Maybe the single most fascinating thing to me about Glacier National Park was coming out of our cabin every morning. The panorama of mountains massed behind Lake MacDonald was breathtaking. Our cabin was enclosed by them - these towering peaks that thrust through the clouds at 10, nearly 11 thousand feet. Having never seen mountains before, I never got over the awe of such a sight.
At Glacier, mountains dominant everything and everyone. Some of the most spectacular wilderness of the Rocky Mountains is held within the park’s 2,000 square miles. It is a land of precipitous peaks, pointed spires, and lowland wrapped in green valleys. It is a part of the Old Frontier with history of Indian, trapper, trader, explorer, pioneer, lumberjack and railroad builder. Its color of the Old West becomes tinted with the present, more so every year, but for the young in spirit who seek high adventure, there is still unspoiled nature here to be discovered.
Our first full day in the park was July 4th. We set out in morning light to Avalanche Lake. It is a popular hike, but it was still early and we were able to avoid the “crush.” It begins at a trailhead near Avalanche Campground and climbs through a deep, quiet forest of western red cedars and hemlocks. The ground is carpeted with moss in many places, and there are some superb views of Avalanche Creek along the first part of the hike.
As usual with our expeditions, I let Richard take the lead. I prefer to linger behind, stopping now and then to examine this or look at that. On this hike I enjoyed wading through the deep pine needles found in places and also observing the rocks in the streambed that have been worn into interesting shapes. Bracken ferns and queencup beardlilies grow along the trail. Wildflowers are scarce, however, because the high canopy of red cedar blocks out the sun. There is a strange but fascinating shrub called devil’s club. It has large leaves with numerous spines on the stem.
Another interesting plant is called the Pathfinder. The undersides of its leaves are a silverish-color, while the tops of the leaves are a contrasting, darker color. If stepped on, they often lie with the undersides exposed. Not only do these stand out among the darker leaves, but the tips of the arrowhead-shaped leaves usually point in the direction the hiker is headed - hence the name “pathfinder.”
Not very far along the trail, Richard has stopped. He has spotted something sitting in the forest foliage. It is a lovely Colombian ground squirrel. She sits up and looks at us as curiously as we look at her.
After a while, our trail leaves the dense forest and heads downhill. Just under 3.0 km the trail moves to the right of Avalanche Lake. There’s a short drop down to the water and then we see immediately the fabulous highlight of the hike. In the foreground is a huge log jam that blocks the entire side of the lake. And though it calls for further investigation, it’s the other side of the lake that captures our complete attention. Across the water, the Rocky Mountains stand like a guardhouse, while waterfalls, seven of them in all, cascade down their craggy face.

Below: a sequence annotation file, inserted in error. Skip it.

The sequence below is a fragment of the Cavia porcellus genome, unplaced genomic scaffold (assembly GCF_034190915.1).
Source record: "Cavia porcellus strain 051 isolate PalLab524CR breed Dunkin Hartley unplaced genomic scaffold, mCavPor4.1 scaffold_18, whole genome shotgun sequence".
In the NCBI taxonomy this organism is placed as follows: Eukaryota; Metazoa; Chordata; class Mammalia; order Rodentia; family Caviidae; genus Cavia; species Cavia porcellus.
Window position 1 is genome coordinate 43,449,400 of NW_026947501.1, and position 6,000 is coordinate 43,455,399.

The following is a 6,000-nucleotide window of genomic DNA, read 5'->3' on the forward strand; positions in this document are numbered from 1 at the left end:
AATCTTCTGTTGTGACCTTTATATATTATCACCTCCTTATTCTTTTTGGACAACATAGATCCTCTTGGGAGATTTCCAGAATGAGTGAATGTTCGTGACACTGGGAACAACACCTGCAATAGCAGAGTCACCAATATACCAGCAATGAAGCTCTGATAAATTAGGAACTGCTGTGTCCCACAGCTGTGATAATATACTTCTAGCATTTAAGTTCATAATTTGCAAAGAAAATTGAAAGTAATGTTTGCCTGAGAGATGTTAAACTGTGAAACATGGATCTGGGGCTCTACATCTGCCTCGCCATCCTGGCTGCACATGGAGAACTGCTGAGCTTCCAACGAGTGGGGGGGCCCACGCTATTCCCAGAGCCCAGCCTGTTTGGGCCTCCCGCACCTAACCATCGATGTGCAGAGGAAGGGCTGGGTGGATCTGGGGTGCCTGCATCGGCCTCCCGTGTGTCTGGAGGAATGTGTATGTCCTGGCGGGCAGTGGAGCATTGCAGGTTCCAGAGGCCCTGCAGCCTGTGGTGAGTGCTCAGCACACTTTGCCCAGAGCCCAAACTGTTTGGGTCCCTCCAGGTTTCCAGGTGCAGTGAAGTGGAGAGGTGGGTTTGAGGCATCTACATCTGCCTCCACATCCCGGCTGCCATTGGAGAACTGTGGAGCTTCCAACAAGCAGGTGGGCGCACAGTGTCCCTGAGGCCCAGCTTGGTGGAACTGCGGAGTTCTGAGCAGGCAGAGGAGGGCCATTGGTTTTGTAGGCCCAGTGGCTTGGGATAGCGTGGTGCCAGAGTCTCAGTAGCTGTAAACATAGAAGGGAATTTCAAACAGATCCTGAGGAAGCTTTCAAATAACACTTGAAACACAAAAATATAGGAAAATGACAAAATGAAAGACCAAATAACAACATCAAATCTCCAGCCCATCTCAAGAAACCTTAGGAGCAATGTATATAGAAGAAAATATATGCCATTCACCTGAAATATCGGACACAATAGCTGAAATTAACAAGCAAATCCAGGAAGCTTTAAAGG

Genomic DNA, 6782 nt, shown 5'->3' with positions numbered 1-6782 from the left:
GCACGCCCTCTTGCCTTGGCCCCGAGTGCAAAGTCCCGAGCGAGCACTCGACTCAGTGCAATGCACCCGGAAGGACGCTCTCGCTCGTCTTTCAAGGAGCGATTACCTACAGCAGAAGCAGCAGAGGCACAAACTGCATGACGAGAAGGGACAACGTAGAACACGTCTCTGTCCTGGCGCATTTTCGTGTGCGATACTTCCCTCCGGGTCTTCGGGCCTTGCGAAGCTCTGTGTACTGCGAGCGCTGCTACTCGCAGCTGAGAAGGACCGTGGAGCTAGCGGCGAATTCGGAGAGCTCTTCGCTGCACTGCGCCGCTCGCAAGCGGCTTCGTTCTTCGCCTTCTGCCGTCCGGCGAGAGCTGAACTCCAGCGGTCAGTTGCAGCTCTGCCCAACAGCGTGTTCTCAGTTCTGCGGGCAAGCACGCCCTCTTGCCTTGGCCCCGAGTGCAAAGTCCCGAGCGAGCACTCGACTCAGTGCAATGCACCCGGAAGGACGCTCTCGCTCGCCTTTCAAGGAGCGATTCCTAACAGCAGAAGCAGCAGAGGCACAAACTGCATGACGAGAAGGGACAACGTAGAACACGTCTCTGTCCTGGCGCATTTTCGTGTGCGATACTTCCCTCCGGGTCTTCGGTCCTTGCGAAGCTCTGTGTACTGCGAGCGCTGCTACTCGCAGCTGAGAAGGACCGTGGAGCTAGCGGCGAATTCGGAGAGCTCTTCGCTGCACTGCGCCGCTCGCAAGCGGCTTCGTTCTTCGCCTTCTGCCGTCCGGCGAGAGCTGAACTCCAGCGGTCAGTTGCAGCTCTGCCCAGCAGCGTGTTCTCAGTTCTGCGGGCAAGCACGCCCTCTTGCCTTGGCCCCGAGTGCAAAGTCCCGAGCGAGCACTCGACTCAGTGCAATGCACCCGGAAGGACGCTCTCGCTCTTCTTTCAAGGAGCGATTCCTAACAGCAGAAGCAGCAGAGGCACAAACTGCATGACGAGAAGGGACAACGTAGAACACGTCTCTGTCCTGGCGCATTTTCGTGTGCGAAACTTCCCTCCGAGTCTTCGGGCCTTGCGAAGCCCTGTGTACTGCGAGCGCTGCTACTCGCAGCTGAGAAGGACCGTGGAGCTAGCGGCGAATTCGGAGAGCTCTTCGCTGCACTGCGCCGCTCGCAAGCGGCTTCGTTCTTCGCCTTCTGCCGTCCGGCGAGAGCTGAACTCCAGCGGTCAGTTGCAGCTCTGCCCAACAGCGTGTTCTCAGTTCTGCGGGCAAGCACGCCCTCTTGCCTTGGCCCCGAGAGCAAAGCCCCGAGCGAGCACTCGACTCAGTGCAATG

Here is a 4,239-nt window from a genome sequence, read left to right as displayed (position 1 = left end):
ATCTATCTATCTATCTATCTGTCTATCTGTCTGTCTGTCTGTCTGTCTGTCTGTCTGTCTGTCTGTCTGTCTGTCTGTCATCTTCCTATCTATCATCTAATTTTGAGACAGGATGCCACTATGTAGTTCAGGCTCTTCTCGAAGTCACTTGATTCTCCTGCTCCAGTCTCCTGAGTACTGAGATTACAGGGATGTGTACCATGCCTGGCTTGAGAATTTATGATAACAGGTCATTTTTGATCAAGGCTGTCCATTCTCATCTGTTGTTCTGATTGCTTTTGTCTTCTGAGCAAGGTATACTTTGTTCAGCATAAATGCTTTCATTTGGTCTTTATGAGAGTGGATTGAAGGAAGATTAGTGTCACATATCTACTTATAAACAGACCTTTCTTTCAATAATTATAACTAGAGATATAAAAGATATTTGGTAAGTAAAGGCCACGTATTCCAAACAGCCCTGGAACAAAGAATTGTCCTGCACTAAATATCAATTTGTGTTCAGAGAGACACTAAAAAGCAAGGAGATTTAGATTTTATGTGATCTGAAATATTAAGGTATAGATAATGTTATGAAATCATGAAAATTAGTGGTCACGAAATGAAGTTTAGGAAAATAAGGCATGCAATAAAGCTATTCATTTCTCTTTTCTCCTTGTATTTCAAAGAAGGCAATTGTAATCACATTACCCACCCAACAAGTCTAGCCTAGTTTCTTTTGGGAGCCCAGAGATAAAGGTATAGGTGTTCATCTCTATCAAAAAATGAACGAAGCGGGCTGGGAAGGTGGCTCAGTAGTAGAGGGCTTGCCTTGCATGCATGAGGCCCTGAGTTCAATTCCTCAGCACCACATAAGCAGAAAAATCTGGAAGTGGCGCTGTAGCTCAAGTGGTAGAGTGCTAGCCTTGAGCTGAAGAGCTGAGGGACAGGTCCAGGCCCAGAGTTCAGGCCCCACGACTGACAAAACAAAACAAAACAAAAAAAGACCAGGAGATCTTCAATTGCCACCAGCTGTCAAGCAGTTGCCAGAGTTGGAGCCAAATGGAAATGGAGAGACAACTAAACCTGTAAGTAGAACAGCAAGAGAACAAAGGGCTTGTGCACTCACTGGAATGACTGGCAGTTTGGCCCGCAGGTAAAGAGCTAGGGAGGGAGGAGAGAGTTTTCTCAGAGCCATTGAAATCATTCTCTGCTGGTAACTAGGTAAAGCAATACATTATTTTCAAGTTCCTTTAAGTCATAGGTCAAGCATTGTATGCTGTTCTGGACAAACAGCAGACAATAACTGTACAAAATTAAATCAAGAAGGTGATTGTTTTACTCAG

“Richard,” I say, “ I don’t think we're in Minnesota any more.” Then I sit down on one of the hundreds of logs and just stare.
The next day found us hiking in the west end of the park along the North Fork Road. The North Fork is a narrow unimproved road that winds up the Flathead River. Entrepreneurs, spurred by dreams of mineral wealth, built it in 1901 as the first road to penetrate deeply into the park region. Hearing that it was only lightly traveled, we decided to look for wildflowers in the valley.
The North Fork Valley is a broad trough over 30 miles long and up to four miles wide. Ponderosa Pine groves and sagebrush flats are the most notable. But here and there we encountered some of the most beautiful wildflowers found anywhere. An orange-red poppy stands out among the dark green floor, and as we continue our way along, a pair of love-struck butterflies find a pine bough to host their mating.
It has been said that in early spring the bogs in the valley are buried under the bloom of mountain laurel, and even this day the fields flaunt solid colors of creamy glacier lilies.
The valley is excellent range for deer and elk, but we see nothing all day except one young buck. Indeed, we see no human life either - practically unheard of at Glacier Park. The quiet is incredible, but for some reason it is not a welcome silence, but one that gradually makes the hair stand on the back of my neck. We are not far from Camas Creek - prime grizzly habitat. And I remember vividly the signs posted at the visitor’s center, warning of grizzlies in the area. We left the valley shortly thereafter and never caught a glimpse of a grizzly there. Yet all these years later, I still remember the eeriness that over came me in the North Fork Valley.
The next day was the sixth of July and the highlight of our Glacier adventure. We took the Highline Trail, and as one hiker’s guide book tells it, “Views from this trail are impossible to do justice on paper.” This is only too true.